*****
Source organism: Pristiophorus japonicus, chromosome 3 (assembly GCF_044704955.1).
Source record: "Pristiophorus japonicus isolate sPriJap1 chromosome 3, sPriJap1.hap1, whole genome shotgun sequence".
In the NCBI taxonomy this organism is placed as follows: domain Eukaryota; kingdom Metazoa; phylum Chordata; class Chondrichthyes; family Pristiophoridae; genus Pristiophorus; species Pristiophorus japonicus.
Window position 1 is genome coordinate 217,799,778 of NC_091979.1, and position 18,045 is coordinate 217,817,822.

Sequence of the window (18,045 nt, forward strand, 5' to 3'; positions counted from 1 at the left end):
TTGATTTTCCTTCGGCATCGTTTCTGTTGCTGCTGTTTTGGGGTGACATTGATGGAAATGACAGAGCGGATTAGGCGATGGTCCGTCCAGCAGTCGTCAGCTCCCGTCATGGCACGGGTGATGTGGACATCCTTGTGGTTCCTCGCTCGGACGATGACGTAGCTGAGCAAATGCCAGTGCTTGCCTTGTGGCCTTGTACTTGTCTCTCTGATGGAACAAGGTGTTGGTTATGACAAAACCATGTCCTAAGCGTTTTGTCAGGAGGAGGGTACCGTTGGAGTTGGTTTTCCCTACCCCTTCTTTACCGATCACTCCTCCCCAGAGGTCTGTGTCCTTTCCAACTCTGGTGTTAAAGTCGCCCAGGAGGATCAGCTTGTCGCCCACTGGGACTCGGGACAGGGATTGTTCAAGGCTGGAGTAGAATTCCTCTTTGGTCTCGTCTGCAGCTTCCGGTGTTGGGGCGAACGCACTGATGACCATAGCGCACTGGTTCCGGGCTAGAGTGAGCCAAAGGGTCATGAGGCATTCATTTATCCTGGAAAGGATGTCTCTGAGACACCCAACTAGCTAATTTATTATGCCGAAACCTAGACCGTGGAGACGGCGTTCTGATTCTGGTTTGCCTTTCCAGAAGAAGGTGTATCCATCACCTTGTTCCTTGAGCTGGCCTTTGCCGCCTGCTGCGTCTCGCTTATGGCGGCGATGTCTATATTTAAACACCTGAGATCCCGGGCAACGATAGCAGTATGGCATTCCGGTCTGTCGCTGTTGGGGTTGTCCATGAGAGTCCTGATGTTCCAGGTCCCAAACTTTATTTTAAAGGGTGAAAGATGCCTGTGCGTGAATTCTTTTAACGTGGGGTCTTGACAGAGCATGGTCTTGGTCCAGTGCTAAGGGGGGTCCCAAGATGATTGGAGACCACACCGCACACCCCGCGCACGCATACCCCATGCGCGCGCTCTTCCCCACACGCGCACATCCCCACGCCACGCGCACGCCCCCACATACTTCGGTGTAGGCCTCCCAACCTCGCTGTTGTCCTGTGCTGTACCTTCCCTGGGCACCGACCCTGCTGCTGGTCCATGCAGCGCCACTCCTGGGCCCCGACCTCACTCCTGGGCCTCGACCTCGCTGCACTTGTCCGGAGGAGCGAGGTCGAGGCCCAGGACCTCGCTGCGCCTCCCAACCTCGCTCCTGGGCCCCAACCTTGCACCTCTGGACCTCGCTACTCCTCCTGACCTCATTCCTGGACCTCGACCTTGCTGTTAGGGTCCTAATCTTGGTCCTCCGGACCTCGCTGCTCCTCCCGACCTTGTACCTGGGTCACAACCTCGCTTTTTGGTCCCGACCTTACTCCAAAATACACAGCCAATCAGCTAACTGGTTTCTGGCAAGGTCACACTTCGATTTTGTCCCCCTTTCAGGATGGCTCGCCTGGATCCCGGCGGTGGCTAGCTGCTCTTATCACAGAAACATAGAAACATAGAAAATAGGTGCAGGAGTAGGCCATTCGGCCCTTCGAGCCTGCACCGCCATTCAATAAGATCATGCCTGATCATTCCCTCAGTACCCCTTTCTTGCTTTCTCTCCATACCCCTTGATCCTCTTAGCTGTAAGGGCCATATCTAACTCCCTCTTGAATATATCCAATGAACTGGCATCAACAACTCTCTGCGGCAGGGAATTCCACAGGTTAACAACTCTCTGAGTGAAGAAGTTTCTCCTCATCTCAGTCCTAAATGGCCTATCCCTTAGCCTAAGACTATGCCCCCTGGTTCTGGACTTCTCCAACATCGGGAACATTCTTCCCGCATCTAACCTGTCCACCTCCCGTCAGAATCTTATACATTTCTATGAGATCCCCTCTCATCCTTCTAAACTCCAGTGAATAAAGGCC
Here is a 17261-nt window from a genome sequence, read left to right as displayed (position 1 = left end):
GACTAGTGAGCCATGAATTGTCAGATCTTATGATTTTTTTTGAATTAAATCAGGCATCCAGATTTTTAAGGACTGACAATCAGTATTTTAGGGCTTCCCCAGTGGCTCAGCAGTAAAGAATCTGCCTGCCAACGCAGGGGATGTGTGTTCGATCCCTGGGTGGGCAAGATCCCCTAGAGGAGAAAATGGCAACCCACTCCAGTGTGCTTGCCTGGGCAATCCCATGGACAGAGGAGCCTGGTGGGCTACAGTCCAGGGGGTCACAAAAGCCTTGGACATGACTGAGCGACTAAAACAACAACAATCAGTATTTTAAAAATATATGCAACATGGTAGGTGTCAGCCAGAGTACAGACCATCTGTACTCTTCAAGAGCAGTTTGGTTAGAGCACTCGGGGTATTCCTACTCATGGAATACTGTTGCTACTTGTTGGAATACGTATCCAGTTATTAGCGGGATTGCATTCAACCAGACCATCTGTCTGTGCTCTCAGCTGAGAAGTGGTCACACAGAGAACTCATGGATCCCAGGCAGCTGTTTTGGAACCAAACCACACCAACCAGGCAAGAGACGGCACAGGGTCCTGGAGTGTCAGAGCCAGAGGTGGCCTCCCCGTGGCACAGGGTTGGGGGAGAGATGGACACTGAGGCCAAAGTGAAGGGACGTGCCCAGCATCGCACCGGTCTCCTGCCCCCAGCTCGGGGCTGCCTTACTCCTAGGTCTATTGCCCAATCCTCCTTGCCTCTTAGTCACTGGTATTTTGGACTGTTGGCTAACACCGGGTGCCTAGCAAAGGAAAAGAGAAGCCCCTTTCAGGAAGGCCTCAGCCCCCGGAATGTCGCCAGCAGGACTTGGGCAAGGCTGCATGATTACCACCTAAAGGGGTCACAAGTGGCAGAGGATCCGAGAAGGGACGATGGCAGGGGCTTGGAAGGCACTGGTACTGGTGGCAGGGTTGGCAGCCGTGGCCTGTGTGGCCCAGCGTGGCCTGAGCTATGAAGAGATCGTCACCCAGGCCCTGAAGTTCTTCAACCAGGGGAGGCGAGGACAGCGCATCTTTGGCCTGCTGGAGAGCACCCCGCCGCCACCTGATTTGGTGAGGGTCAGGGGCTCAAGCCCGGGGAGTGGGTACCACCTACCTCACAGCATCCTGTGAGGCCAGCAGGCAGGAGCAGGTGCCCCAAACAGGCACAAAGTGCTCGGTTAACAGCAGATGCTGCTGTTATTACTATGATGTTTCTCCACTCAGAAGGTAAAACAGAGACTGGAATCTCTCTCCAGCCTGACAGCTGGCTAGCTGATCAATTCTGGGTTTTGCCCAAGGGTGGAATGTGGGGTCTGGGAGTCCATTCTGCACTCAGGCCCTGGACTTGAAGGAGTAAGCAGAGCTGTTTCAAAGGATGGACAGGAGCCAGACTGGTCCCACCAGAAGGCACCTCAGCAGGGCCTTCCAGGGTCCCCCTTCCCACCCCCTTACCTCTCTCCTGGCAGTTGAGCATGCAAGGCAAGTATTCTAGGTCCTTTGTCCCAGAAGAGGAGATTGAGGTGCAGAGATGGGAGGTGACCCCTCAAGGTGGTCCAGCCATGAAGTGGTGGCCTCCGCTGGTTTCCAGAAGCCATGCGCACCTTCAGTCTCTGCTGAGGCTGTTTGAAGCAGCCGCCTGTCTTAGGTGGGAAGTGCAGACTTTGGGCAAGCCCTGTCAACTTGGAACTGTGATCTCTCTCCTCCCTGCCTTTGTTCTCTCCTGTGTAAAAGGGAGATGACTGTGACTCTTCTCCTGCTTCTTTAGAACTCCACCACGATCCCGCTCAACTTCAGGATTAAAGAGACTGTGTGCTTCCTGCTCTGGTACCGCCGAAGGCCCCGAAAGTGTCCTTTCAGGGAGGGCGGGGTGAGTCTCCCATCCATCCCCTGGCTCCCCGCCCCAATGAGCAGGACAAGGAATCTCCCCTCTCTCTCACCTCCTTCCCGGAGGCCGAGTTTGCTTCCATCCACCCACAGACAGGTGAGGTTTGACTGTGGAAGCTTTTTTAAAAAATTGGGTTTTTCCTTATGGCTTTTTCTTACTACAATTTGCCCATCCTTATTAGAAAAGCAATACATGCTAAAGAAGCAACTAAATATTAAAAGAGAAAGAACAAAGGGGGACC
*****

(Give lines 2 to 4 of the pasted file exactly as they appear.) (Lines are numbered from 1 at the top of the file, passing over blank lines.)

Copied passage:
Source record: "Pristiophorus japonicus isolate sPriJap1 chromosome 3, sPriJap1.hap1, whole genome shotgun sequence".
In the NCBI taxonomy this organism is placed as follows: domain Eukaryota; kingdom Metazoa; phylum Chordata; class Chondrichthyes; family Pristiophoridae; genus Pristiophorus; species Pristiophorus japonicus.
Window position 1 is genome coordinate 217,799,778 of NC_091979.1, and position 18,045 is coordinate 217,817,822.